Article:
Experiment Shows How to Eavesdrop on Terahertz Frequencies

  • October 19, 2018
    Two black stands with an antenna and receiver are positioned to face each other in an open room.
    Photo: Mittleman Group/Brown University
    In a series of experiments, researchers at Brown University showed that it’s possible to use a metal plate to divert part of a wireless signal broadcast in the terahertz range.


    Society is poised to enjoy a major communications upgrade with the widespread launch of commercial 5G networks. Meanwhile, a handful of researchers have already started to think ahead to 6G—the next (next) generation of wireless and cellular technology.

    Just as 5G networks will transmit data on higher frequencies than previous generations, preliminary research suggests that the trend may well continue with 6G networks. Harnessing these waves brings a wealth of benefits. Along with offering more bandwidth for data transfers, higher-frequency wavelengths are expected to be more difficult to intercept—and lead to more secure communications.

    Today’s wireless networks rely on low-frequency, omnidirectional waves; these wide-area signals can easily be picked up by a third party using a transceiver without much concern for where the transceiver is placed. 5G networks will add narrower, higher-frequency millimeter waves, which technically span from about 30 gigahertz to 300 GHz, though frequencies between 25 GHz and 35 GHz have proven most popular with carriers. 6G networks could rely on even higher frequencies and narrower beams, possibly in the terahertz range.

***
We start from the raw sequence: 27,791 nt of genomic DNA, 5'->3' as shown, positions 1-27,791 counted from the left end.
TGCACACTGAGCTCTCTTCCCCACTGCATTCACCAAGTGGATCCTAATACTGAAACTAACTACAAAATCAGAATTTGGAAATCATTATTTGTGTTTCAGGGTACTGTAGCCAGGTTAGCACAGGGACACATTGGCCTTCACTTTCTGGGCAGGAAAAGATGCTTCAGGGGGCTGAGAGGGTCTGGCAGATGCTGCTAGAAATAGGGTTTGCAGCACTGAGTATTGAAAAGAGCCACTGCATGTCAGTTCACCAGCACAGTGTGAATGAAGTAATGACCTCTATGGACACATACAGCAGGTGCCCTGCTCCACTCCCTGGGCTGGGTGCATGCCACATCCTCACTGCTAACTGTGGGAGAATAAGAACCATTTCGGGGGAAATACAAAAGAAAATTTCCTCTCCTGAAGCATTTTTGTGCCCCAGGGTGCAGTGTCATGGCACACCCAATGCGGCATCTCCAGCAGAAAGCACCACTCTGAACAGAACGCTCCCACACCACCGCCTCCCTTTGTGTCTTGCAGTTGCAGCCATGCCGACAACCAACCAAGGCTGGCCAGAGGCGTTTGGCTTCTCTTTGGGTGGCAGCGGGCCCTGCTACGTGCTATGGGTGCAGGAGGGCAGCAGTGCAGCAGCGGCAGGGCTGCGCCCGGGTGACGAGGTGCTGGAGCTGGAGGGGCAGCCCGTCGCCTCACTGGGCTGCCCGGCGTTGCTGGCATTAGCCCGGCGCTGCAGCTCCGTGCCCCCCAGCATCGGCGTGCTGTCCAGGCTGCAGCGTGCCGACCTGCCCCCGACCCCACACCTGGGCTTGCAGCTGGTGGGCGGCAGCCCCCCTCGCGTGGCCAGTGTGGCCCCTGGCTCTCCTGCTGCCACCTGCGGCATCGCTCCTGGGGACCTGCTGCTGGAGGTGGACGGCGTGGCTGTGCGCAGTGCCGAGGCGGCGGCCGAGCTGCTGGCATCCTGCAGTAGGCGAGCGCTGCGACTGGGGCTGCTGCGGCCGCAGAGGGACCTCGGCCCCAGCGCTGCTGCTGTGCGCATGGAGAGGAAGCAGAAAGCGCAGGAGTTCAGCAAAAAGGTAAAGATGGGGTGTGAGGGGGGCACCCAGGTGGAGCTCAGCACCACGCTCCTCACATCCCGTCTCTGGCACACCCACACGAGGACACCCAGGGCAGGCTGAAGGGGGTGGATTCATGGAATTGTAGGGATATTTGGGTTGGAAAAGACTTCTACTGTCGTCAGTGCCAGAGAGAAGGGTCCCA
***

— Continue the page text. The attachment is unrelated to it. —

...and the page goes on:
In theory, narrower beams that are highly directional could make it much more difficult for any eavesdroppers to access the broadcast. This is partly because if an eavesdropper placed a bulky transceiver in the path of a narrow terahertz broadcast, it would block the signal enough to alert the two communicating parties to the interception.

    But no method of wireless transmission is entirely secure, and the same is true for terahertz frequencies. Researchers have now demonstrated, in a study published in Nature, how someone could intercept and eavesdrop on a private conversation broadcast with terahertz waves (terahertz includes frequencies of 0.1 terahertz—100 GHz—and higher).


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